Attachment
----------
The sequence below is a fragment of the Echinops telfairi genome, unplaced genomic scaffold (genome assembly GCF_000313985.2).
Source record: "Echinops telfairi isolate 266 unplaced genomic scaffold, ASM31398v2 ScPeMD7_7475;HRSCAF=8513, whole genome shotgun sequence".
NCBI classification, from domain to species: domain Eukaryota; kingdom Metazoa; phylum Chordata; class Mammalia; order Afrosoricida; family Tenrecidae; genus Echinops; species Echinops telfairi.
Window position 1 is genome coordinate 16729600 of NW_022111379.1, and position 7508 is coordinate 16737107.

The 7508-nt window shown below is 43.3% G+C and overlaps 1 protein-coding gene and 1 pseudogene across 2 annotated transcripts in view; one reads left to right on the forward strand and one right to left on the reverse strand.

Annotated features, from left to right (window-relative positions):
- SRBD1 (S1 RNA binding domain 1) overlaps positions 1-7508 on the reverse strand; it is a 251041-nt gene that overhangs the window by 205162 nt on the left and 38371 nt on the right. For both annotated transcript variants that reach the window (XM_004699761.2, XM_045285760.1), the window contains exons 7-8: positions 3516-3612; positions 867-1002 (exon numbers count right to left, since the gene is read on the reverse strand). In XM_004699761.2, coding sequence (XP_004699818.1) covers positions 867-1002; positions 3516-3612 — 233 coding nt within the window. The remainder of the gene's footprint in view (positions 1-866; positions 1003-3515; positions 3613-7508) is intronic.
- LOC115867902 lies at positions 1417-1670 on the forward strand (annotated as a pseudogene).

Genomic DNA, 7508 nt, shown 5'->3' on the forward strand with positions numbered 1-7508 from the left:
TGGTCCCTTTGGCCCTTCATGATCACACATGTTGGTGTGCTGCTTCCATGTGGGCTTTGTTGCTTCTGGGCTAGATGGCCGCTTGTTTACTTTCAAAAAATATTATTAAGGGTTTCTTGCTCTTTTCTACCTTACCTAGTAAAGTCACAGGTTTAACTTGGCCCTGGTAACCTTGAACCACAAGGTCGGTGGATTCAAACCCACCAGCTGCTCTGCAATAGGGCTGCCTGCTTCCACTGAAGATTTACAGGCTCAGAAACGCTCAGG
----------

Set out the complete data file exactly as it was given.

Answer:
The sequence below is a fragment of the Echinops telfairi genome, unplaced genomic scaffold (genome assembly GCF_000313985.2).
Source record: "Echinops telfairi isolate 266 unplaced genomic scaffold, ASM31398v2 ScPeMD7_7475;HRSCAF=8513, whole genome shotgun sequence".
NCBI classification, from domain to species: domain Eukaryota; kingdom Metazoa; phylum Chordata; class Mammalia; order Afrosoricida; family Tenrecidae; genus Echinops; species Echinops telfairi.
Window position 1 is genome coordinate 16729600 of NW_022111379.1, and position 7508 is coordinate 16737107.

The 7508-nt window shown below is 43.3% G+C and overlaps 1 protein-coding gene and 1 pseudogene across 2 annotated transcripts in view; one reads left to right on the forward strand and one right to left on the reverse strand.

Annotated features, from left to right (window-relative positions):
- SRBD1 (S1 RNA binding domain 1) overlaps positions 1-7508 on the reverse strand; it is a 251041-nt gene that overhangs the window by 205162 nt on the left and 38371 nt on the right. For both annotated transcript variants that reach the window (XM_004699761.2, XM_045285760.1), the window contains exons 7-8: positions 3516-3612; positions 867-1002 (exon numbers count right to left, since the gene is read on the reverse strand). In XM_004699761.2, coding sequence (XP_004699818.1) covers positions 867-1002; positions 3516-3612 — 233 coding nt within the window. The remainder of the gene's footprint in view (positions 1-866; positions 1003-3515; positions 3613-7508) is intronic.
- LOC115867902 lies at positions 1417-1670 on the forward strand (annotated as a pseudogene).

Genomic DNA, 7508 nt, shown 5'->3' on the forward strand with positions numbered 1-7508 from the left:
TGGTCCCTTTGGCCCTTCATGATCACACATGTTGGTGTGCTGCTTCCATGTGGGCTTTGTTGCTTCTGGGCTAGATGGCCGCTTGTTTACTTTCAAAAAATATTATTAAGGGTTTCTTGCTCTTTTCTACCTTACCTAGTAAAGTCACAGGTTTAACTTGGCCCTGGTAACCTTGAACCACAAGGTCGGTGGATTCAAACCCACCAGCTGCTCTGCAATAGGGCTGCCTGCTTCCACTGAAGATTTACAGGCTCAGAAACGCTCAGG